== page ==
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Pink Shirt Day 2023: Can toddlers be bullies?

Picture this scene. Two toddlers are sitting next to one another, and each one is playing with a toy. Toddler B decides they want Toddler A’s toy and snatches it from A’s hand. Toddler A bursts into tears while Toddler B starts to play with the “stolen” toy.

Is Toddler B a bully?

February 23rd is Pink Shirt Day and offers a great opportunity to talk about what bullying is and how parents and schools can deal with it. Since 2007, on the last Wednesday in February, Pink Shirt Day has aimed to create a kinder, more inclusive world. The day was inspired by an act of kindness in a small town in Nova Scotia when two Grade 12 students took a stand after a Grade 9 student was bullied for wearing a pink shirt to school. They went out and bought 50 pink shirts to hand out to their classmates. News got around, and in addition to those 50 shirts, hundreds more students showed up wearing pink. The bullying stopped. Since then, Pink Shirt Day has been celebrated in 180 countries.

But what about younger kids? Did you know that studies have shown that children in elementary and middle school are more likely to bully others than children in high school? This information comes from, a national research and knowledge hub that focuses on fostering healthy relationships among children and youth.

Another study indicated that 20.4% of kids between the ages of 2 and 5 years old had experienced physical bullying, while 14.6% had been verbally bullied. Other research has shown that children aged 4-6 are most likely to behave like bullies.

Until about age 3, children operate almost entirely on impulse and haven’t yet learned the concept of empathy: the ability to feel another person’s emotions, to put themselves in someone else’s shoes to understand what they’re feeling and to want to help someone in distress. As well, young children may not have the vocabulary skills to express their emotions, so they resort to responding physically to express themselves.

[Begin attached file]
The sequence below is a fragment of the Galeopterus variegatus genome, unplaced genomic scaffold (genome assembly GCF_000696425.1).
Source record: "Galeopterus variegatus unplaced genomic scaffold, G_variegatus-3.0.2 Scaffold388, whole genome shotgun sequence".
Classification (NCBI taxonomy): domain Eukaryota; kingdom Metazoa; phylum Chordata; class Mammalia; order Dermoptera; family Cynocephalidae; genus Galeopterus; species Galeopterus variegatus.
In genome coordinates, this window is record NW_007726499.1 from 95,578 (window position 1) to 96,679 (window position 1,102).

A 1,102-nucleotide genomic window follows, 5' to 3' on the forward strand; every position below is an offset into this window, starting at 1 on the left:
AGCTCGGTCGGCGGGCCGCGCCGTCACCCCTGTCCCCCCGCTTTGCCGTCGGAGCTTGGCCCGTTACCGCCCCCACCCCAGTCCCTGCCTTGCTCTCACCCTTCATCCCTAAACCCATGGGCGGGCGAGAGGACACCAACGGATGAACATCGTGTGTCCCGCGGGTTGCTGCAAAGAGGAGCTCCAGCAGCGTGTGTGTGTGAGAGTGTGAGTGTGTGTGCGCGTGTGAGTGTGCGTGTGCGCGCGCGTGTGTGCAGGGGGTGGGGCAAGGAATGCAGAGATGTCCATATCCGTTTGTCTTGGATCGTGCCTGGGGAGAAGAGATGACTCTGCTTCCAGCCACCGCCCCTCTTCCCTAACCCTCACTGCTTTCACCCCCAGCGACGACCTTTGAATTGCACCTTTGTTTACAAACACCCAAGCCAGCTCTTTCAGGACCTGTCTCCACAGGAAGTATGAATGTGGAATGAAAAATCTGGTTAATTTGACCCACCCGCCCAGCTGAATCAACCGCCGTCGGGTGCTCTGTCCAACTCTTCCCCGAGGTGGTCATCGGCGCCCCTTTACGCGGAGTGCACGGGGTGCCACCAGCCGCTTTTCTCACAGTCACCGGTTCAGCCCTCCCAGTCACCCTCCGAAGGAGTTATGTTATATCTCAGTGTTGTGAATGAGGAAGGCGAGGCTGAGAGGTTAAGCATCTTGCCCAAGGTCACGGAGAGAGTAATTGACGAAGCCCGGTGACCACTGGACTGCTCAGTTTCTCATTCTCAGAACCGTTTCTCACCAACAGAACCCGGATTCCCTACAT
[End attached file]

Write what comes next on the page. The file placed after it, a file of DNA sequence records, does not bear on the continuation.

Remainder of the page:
By the time they pass their third birthday, toddlers should start to understand that their actions affect others. It's around this age that bullying behaviours could become a problem, as children notice how others (kids AND adults) act and copy those actions.

Bullying may be verbal, physical, or social. Verbal bullying includes name-calling or putdowns. Physical bullying involves pushing, kicking or punching. Social bullying may take the form of exclusion or rejection. Some kids engage in bullying to get attention, while others find it funny to get a reaction out of the victim. Sometimes, a child may have been bullied themselves, so they go along with their bully to avoid being targeted again.

So when is behaviour bullying and when can it be chalked up to toddlers being toddlers? In the case of Toddlers A and B above, here are some questions to consider in assessing B’s behaviour:

  • is the behaviour intentionally aggressive?
  • is the same behaviour repeated over time?
  • is the child being secretive about the behaviour? Do they have things that don’t belong to them?
  • does the child seem happy or unconcerned about the other person’s reaction to the situation?

What about Toddler A? How can you tell if a child is being bullied?

  • they may be more anxious and/or moodier than normal
  • they aren’t eating and sleeping well
  • they no longer enjoy activities they normally love
  • they try to avoid certain situations, for example, they may not want to go to school or play with certain children

As a parent or teacher, it’s vital to identify potential bullying behaviour early and address it sooner rather than later. To help you teach your children about the concepts of empathy and compassion, we suggest Leesa McGregor’s A New Alphabet For Humanity. Written for ages 3 years and up, this award-winning book introduces empowering words while creating excellent opportunities for parents and teachers to discuss these words, what they mean, and how they can impact people and the planet. It’s one of the most inspiring and uplifting books we’ve come across – you can read our full review here.

To find out more about us and our wide range of Montessori teaching materials and educational toys, contact us at 1-800-363-3013 or by clicking here.

22nd Feb 2023 Thinkamajigs